Solar Panels for an Average Home: How Much?


If you’re thinking about solar panels for the home, here is what you need to know:

Before even contemplating installing solar panels for your home, one of the first things that homeowners often want to know is how much an average solar installation costs. It’s a very normal question, and you can read on for that average cost, but there is one caveat. There are so many factors that can affect an installation’s total cost that spouting off an average is not helpful – unless your home matches that average exactly, which is highly unlikely.

The best way to understand the cost of going solar is to speak with installers and get personalized quotes based on your own energy use, home size, and location.

However, the information below will give you a starting point and context for understanding your own installation’s cost.

Average Installation Costs for Solar Panels for Home: $16,400

For an average US home, total installation costs hover around $16,400 for a solar installation, before any financial incentives are applied, according to the National Renewable Energy Lab’s (NREL) 2016 benchmark of the solar industry. To find this number, NREL studied the residential solar market in California and found that the average solar installation hovered around 5.6 kilowatts (kW) – equal to about 21 solar panels – with a national average cost of $2.93/watt.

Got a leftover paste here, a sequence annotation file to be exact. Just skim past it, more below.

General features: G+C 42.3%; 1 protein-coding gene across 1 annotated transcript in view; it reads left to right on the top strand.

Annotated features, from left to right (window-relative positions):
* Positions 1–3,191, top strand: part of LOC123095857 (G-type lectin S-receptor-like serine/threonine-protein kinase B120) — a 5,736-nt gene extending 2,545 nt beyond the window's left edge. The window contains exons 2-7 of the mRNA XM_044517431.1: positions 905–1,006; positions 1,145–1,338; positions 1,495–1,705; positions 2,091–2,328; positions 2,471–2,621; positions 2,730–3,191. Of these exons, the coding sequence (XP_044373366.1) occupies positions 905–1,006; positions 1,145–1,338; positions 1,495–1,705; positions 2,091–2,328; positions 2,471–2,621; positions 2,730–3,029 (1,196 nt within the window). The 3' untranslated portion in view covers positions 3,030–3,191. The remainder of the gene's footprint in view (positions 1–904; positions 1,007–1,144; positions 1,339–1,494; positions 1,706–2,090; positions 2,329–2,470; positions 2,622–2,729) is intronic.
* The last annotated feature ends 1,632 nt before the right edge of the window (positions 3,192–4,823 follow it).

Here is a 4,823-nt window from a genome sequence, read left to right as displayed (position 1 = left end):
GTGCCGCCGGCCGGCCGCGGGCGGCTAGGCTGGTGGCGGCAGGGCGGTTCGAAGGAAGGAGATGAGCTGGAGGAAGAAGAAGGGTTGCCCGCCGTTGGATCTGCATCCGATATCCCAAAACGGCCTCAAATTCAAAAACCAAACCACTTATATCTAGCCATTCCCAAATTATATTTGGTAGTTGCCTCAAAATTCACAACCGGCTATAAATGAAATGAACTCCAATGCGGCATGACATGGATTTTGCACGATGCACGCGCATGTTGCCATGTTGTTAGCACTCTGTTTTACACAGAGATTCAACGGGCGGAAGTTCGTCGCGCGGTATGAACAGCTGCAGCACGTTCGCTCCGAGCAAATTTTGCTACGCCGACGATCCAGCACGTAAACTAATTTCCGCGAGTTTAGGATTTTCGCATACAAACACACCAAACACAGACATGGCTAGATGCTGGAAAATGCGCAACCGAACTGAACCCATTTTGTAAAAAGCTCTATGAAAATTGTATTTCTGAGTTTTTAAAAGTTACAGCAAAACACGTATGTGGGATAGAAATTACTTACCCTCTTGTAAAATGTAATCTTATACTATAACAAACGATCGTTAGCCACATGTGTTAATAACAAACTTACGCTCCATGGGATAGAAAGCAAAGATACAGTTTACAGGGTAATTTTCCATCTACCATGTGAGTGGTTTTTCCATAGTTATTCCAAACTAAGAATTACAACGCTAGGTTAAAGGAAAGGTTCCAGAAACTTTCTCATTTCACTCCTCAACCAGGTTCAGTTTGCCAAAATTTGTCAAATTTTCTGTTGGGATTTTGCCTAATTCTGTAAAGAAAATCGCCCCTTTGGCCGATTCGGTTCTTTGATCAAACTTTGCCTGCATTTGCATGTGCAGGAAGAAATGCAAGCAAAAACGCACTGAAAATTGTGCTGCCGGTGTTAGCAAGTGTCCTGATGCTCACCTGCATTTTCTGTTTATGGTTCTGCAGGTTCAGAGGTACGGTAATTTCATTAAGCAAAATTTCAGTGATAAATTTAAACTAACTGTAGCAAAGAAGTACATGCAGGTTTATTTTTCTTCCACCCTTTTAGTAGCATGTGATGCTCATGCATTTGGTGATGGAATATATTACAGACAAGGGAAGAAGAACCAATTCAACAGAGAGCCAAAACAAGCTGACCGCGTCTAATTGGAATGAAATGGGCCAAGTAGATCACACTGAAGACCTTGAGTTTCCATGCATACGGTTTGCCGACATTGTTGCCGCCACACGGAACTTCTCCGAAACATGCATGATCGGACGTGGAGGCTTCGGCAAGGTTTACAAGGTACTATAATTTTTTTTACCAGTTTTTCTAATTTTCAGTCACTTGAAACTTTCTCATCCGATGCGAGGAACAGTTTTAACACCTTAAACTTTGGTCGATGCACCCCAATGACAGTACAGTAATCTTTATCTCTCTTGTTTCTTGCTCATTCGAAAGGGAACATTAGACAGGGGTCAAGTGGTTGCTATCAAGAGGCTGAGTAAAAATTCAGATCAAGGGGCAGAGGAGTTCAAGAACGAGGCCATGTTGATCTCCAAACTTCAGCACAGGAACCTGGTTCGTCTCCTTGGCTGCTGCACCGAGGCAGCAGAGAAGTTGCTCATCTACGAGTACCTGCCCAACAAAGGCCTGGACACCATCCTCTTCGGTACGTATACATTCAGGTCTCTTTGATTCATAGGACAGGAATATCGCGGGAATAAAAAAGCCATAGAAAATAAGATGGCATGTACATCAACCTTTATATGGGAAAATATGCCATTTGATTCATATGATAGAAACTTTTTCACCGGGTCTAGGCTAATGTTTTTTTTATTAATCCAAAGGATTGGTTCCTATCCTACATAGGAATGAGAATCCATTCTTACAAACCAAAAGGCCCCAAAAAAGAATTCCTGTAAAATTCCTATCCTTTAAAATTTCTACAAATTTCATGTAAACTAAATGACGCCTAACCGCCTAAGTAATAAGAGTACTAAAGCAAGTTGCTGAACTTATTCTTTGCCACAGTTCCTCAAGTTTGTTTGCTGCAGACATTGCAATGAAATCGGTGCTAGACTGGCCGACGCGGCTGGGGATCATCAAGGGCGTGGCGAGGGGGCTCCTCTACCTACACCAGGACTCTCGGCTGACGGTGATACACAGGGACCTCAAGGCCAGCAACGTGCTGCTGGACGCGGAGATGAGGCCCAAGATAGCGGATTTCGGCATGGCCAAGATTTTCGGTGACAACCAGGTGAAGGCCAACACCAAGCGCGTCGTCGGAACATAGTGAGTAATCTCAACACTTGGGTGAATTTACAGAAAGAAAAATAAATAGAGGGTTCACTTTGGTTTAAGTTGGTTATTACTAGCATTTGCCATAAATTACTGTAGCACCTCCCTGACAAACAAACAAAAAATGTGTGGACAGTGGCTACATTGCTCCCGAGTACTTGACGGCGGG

As we mentioned before, don’t assume your home is automatically the ‘average’. Your location, energy needs, and roof details could all be totally different from average.

In addition, this total cost is for a purchased solar installation, one that is not financed through a lease, loan, or power purchase agreement as is quite common in the US, and doesn’t include any incentives either. A large number of factors plays a role in determining the total installation price of a solar system.

Numerous Factors Affect Installation Cost